Guy asks the bartender, “What the hell’s goin’ on in here?”

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Across the Aegean

A tale of a time when East met West

When Aristagoras, Greek sea-trader of Piraeus, first laid eyes upon the treasures amassed by his distant cousins in the Asian provinces of Lydia and Ionia, more than just his avarice was awakened. When he studied the layers of gold inlay on an earring crafted on the shores of the Oxus, and ran his hand over a luxuriant, thick robe woven high in the Zagros, he did something a Hellene rarely did:

He stared in shock.

 

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Fear and Loathing in World History

Discover which drugs your favorite world leaders love most!

“We were somewhere around Greece, at the edge of the Iron Age, when the drugs began to take hold…”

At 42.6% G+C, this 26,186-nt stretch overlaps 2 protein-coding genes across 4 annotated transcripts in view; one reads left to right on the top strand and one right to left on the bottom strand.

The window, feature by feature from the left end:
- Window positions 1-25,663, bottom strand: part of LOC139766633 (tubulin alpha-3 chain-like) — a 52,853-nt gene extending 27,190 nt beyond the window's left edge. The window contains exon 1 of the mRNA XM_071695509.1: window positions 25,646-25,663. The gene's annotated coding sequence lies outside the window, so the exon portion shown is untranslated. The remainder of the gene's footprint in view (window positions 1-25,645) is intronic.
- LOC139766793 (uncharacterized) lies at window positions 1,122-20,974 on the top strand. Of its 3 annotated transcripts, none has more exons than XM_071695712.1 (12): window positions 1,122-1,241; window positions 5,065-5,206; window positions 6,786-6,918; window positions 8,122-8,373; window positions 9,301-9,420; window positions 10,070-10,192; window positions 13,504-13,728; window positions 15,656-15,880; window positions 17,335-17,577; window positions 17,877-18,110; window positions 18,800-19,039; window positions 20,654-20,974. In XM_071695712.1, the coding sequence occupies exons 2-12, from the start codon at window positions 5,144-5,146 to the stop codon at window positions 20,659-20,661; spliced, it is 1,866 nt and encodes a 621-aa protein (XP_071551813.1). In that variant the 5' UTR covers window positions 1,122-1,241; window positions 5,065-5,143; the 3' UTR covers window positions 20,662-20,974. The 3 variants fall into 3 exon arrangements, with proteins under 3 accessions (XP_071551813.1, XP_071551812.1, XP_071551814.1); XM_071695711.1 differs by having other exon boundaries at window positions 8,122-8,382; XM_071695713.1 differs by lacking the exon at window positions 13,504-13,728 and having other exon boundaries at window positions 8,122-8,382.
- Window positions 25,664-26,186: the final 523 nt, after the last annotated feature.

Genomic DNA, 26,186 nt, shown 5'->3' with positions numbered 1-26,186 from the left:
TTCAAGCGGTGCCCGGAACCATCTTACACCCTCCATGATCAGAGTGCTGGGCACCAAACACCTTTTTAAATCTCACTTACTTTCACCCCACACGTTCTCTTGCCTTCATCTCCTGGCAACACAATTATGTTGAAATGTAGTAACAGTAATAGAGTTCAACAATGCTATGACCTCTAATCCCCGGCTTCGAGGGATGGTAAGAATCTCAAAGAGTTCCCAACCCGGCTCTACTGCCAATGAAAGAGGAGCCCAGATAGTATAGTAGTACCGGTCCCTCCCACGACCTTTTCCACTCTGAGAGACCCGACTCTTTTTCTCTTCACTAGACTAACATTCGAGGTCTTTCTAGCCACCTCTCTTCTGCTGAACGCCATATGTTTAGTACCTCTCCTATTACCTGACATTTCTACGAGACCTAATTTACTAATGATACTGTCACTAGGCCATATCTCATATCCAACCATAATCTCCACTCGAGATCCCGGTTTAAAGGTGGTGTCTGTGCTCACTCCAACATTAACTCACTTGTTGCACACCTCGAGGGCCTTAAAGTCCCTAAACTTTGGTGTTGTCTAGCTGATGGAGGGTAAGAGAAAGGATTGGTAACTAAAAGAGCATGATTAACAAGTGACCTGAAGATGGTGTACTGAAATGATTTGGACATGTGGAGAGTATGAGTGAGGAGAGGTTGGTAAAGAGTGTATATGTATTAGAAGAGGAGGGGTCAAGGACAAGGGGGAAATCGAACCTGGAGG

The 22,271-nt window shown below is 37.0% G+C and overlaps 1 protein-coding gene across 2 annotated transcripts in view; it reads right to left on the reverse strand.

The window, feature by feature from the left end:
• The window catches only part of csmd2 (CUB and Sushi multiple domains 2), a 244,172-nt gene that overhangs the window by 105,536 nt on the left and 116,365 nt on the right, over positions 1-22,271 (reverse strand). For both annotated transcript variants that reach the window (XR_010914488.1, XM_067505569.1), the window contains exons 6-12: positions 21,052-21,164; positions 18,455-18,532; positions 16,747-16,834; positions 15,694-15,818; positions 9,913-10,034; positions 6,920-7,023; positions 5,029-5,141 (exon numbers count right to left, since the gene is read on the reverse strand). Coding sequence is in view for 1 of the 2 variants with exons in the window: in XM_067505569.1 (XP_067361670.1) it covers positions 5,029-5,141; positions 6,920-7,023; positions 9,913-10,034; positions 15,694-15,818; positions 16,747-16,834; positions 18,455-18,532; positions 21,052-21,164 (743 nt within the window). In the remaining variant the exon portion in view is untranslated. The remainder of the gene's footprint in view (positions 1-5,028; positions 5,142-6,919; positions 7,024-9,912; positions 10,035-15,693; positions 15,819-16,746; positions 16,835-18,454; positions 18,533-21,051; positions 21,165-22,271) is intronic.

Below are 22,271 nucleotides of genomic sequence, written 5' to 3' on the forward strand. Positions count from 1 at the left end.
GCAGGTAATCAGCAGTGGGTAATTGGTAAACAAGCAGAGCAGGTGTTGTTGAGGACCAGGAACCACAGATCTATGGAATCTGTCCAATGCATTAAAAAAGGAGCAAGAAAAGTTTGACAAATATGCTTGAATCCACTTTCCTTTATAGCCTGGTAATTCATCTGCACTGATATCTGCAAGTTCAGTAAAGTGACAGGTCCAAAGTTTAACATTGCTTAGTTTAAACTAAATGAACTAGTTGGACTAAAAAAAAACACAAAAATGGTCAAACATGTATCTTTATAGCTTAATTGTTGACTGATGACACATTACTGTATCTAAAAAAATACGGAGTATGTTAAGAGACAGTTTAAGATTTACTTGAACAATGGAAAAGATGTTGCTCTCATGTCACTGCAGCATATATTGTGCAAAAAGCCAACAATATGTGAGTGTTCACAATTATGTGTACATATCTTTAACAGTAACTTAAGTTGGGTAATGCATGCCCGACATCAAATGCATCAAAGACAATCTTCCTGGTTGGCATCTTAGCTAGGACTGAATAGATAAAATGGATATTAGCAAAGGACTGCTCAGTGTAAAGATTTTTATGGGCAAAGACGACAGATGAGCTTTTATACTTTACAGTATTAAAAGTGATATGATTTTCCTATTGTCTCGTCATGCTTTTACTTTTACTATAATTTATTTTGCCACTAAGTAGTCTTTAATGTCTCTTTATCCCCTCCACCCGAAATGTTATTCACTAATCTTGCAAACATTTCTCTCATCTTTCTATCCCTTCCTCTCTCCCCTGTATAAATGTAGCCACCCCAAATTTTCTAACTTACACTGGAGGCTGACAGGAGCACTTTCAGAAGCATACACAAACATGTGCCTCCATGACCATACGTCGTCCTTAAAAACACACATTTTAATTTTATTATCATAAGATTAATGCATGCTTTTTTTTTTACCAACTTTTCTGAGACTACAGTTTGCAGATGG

Alexander the Great probably fought his battles drunk.

I say “probably” because no historical source explicitly says this — but let’s look at the facts.

Fact 1: Alexander was a legendary high-functioning alcoholic.

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How Real Aliens Killed Sci-Fi For Me

A tale of waking up from geek dreams to geek reality

The day the ship came from the other world, Fox was bringing in the last of the fall harvest. He tossed a handful of ripe squash into one of the woven baskets that stood at intervals around his field, then stood up, cracked his back, and surveyed his work. Plenty of veggies for winter.

A young man tore through the village, breaking the silence with excited shouts. He was screaming what sounded like nonsense — some kind of gigantic craft had materialized off the coast. It had enormous white wings, and many mouths from which smoke poured. The elders were down by the shore now, debating whether to go out for a closer look.